Is it possible to 3D print glass? Glass has great optical and physical properties: it is optically transparent, it has chemical and thermal resistance, and a long lifetime. But it is also technically hard to 3D print. Lucky for us, material researchers are continuously exploring possibilities with 3D printing. With the possibility of 3D printing glass, one can create extremely complex transparent structures for numerous uses. Here are some quite recent 3D printed examples of glass objects. And if you know more and other examples, please share these with us!
In 2017, TAKT Projects were selected for the Swarovski Designers of the Future Award 2017 at Design Miami, Basel. Instead of using the smoothness, clarity, and transparency of the Austrian crystal glass, the Japanese design studio used the 3D printing layered process, not as a constraint but as an aesthetic element. Takt Projects collaborated with Israeli start-up Micron3DP, who – already in 2015 – has succeeded in printing ‘soft’ glass at a temperature of 850 degrees Celsius, as well as borosilicate glass at a melting temperature of 1640 degrees Celsius. Ice Crystal is a collection of 3D printed glass objects emphasizing this new manufacturing of glass and the way the layering transforms the light.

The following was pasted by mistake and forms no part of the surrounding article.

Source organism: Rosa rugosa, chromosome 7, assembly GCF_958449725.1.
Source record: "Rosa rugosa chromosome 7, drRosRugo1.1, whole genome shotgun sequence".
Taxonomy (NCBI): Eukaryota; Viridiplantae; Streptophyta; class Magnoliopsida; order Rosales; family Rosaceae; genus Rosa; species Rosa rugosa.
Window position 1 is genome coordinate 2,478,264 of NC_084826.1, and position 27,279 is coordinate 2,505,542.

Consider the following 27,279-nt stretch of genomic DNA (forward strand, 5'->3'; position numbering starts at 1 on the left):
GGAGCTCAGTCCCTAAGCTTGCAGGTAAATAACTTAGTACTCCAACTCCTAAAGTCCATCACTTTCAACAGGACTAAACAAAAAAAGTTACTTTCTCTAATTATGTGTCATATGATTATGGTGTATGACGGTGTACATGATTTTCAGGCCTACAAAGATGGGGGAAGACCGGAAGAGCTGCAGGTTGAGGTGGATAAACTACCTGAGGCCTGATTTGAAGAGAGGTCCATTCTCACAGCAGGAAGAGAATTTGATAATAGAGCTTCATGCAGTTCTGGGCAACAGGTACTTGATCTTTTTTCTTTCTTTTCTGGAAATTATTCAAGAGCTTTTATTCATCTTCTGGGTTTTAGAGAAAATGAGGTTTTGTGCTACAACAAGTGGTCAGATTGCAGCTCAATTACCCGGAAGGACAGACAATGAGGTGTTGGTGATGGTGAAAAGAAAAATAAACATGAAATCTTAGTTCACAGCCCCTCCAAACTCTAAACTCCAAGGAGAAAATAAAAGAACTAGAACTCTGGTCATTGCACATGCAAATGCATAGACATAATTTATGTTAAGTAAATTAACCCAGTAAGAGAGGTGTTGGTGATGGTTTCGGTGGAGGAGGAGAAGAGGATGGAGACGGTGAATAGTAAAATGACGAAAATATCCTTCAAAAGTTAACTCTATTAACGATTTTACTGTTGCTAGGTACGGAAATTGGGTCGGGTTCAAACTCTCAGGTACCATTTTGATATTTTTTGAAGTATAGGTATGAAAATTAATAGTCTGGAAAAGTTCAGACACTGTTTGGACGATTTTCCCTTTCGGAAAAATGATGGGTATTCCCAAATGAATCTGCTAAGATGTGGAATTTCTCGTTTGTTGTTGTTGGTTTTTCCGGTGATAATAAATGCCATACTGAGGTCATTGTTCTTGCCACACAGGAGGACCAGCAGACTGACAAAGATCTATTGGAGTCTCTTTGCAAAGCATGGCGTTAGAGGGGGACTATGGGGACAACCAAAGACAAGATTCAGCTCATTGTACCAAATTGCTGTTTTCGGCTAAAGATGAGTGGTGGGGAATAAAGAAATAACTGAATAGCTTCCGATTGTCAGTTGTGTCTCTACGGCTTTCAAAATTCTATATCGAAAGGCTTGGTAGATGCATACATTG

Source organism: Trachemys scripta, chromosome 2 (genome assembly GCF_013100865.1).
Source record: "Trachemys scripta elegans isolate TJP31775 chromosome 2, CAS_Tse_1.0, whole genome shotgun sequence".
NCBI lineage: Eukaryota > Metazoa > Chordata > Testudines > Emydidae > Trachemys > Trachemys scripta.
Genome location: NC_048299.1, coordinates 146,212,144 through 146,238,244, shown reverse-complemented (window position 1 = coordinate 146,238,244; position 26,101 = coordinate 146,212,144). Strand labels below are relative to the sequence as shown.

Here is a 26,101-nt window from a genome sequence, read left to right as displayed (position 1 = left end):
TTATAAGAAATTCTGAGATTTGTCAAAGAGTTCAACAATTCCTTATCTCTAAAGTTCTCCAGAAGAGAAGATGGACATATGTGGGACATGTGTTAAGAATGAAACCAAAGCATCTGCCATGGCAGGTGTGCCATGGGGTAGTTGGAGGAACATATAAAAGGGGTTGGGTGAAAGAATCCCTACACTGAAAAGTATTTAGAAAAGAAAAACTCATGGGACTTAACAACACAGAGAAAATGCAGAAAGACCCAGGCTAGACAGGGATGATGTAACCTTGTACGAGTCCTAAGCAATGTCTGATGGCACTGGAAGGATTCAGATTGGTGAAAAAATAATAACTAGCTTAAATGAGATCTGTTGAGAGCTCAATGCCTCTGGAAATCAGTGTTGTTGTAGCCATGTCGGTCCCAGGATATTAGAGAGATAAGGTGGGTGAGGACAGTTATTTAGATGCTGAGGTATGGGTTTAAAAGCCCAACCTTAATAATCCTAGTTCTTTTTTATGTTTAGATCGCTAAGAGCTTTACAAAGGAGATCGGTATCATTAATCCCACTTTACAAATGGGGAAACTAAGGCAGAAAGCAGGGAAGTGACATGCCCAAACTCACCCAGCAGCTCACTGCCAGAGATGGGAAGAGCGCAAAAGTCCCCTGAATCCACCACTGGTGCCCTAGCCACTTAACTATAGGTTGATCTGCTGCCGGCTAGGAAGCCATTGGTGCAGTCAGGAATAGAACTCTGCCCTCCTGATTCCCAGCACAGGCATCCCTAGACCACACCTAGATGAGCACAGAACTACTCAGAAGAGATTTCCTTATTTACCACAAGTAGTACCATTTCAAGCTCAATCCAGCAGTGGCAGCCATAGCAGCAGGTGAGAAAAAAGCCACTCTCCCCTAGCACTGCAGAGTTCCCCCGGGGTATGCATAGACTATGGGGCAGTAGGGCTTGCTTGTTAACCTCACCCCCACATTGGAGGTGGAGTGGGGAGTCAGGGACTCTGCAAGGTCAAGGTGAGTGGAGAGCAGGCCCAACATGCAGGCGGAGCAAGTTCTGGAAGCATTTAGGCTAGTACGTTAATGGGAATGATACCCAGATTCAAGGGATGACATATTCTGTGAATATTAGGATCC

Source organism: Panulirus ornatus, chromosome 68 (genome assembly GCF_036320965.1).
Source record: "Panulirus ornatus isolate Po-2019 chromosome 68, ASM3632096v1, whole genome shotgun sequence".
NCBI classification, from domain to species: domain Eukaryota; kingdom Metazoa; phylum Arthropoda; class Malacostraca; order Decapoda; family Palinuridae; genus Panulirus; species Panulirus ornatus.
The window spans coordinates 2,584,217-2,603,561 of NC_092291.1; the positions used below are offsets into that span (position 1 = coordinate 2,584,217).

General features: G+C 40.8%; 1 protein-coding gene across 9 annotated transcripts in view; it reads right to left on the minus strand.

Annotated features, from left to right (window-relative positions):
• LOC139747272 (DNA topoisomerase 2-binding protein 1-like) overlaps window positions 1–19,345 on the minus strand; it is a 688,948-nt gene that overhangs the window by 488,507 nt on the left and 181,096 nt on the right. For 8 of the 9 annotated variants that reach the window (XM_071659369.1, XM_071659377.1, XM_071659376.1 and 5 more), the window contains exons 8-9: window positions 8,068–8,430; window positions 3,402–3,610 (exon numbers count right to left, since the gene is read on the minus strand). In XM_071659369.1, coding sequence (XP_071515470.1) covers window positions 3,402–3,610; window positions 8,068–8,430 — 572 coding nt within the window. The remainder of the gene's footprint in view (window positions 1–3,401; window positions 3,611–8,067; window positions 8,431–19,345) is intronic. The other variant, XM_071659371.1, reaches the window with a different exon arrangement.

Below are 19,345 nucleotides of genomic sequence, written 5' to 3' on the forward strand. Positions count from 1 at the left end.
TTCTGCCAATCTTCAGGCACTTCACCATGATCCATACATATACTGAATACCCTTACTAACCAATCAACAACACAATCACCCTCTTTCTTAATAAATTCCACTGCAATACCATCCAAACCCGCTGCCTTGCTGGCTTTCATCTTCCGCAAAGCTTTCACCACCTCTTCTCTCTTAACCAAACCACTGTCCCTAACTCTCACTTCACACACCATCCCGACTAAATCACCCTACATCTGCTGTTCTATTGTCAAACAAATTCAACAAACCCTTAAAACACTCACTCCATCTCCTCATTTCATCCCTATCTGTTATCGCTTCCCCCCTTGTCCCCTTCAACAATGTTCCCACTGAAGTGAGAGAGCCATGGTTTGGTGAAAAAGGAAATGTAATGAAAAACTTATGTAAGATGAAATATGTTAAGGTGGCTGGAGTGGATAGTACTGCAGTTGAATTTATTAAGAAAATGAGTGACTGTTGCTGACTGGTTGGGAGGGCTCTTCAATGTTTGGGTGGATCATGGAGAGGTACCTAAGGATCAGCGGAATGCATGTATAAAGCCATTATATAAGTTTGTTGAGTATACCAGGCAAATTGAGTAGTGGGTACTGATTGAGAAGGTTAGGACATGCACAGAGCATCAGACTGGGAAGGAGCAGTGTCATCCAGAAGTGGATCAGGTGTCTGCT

The 3D printed glass object you see here is a proof of concept from German start-up Glassomer. The material used is a liquid photopolymer resin with 60% tiny glass particles (50-100nm in size). On their website, you can read how exactly the resin transforms into glass.
Another group of researchers from ETZ Zürich also found a way to 3D print glass. They have developed a special resin that contains plastic and organic molecules to which glass precursors can be bonded. The post-processing here also comes in two different temperatures of firing the material. The 3D printed glass objects you see here are still very small, but it is possible to 3D print complex geometries in a material that becomes glass.
The last 3D printed glass example comes from Neri Oxman‘s Mediated Matter Group. The team developed a method to 3D print optically transparent glass structures at architectural dimensions. They called this G3DP2, a new manufacturing platform which includes a digitally integrated thermal control system – to accompany the various stages of glass-forming – as well as a novel 4-axis motion control system permitting flow control, spatial accuracy and precision, and faster production rates with continuous deposition of up to 30kg of molten glass, so the website states.
Each of Tessa’s weekly picks is a curated group of 3D printed designs, based on the week’s chosen theme. If you would like to offer a theme for Tessa, or if you have your own 3D printed weekly picks you would like to see featured, please let us know by commenting below. Subscribe to the newsletter to get the latest weekly picks every week in your mailbox.